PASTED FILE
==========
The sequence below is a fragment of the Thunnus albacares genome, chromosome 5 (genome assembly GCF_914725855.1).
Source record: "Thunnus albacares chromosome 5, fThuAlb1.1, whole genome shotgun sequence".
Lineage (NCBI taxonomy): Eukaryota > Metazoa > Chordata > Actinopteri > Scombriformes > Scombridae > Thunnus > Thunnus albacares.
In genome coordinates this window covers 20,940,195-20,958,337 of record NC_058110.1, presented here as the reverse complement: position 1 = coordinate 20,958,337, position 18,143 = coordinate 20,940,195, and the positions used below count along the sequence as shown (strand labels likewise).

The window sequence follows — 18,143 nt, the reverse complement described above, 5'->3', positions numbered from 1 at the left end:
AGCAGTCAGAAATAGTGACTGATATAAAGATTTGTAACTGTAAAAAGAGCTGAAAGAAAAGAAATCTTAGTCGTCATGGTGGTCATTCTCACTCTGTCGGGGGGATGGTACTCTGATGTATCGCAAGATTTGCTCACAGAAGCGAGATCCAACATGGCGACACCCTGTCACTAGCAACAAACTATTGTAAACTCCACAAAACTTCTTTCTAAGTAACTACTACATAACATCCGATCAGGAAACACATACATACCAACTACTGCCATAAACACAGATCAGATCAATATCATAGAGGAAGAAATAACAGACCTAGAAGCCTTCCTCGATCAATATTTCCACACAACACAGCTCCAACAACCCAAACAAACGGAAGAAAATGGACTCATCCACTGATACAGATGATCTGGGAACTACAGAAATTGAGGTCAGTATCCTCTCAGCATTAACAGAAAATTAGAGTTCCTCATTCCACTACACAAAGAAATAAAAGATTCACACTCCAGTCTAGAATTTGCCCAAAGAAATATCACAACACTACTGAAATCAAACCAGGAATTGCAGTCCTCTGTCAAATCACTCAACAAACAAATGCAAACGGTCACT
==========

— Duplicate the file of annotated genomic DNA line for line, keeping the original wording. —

The sequence below is a fragment of the Thunnus albacares genome, chromosome 5 (genome assembly GCF_914725855.1).
Source record: "Thunnus albacares chromosome 5, fThuAlb1.1, whole genome shotgun sequence".
Lineage (NCBI taxonomy): Eukaryota > Metazoa > Chordata > Actinopteri > Scombriformes > Scombridae > Thunnus > Thunnus albacares.
In genome coordinates this window covers 20,940,195-20,958,337 of record NC_058110.1, presented here as the reverse complement: position 1 = coordinate 20,958,337, position 18,143 = coordinate 20,940,195, and the positions used below count along the sequence as shown (strand labels likewise).

The window sequence follows — 18,143 nt, the reverse complement described above, 5'->3', positions numbered from 1 at the left end:
AGCAGTCAGAAATAGTGACTGATATAAAGATTTGTAACTGTAAAAAGAGCTGAAAGAAAAGAAATCTTAGTCGTCATGGTGGTCATTCTCACTCTGTCGGGGGGATGGTACTCTGATGTATCGCAAGATTTGCTCACAGAAGCGAGATCCAACATGGCGACACCCTGTCACTAGCAACAAACTATTGTAAACTCCACAAAACTTCTTTCTAAGTAACTACTACATAACATCCGATCAGGAAACACATACATACCAACTACTGCCATAAACACAGATCAGATCAATATCATAGAGGAAGAAATAACAGACCTAGAAGCCTTCCTCGATCAATATTTCCACACAACACAGCTCCAACAACCCAAACAAACGGAAGAAAATGGACTCATCCACTGATACAGATGATCTGGGAACTACAGAAATTGAGGTCAGTATCCTCTCAGCATTAACAGAAAATTAGAGTTCCTCATTCCACTACACAAAGAAATAAAAGATTCACACTCCAGTCTAGAATTTGCCCAAAGAAATATCACAACACTACTGAAATCAAACCAGGAATTGCAGTCCTCTGTCAAATCACTCAACAAACAAATGCAAACGGTCACT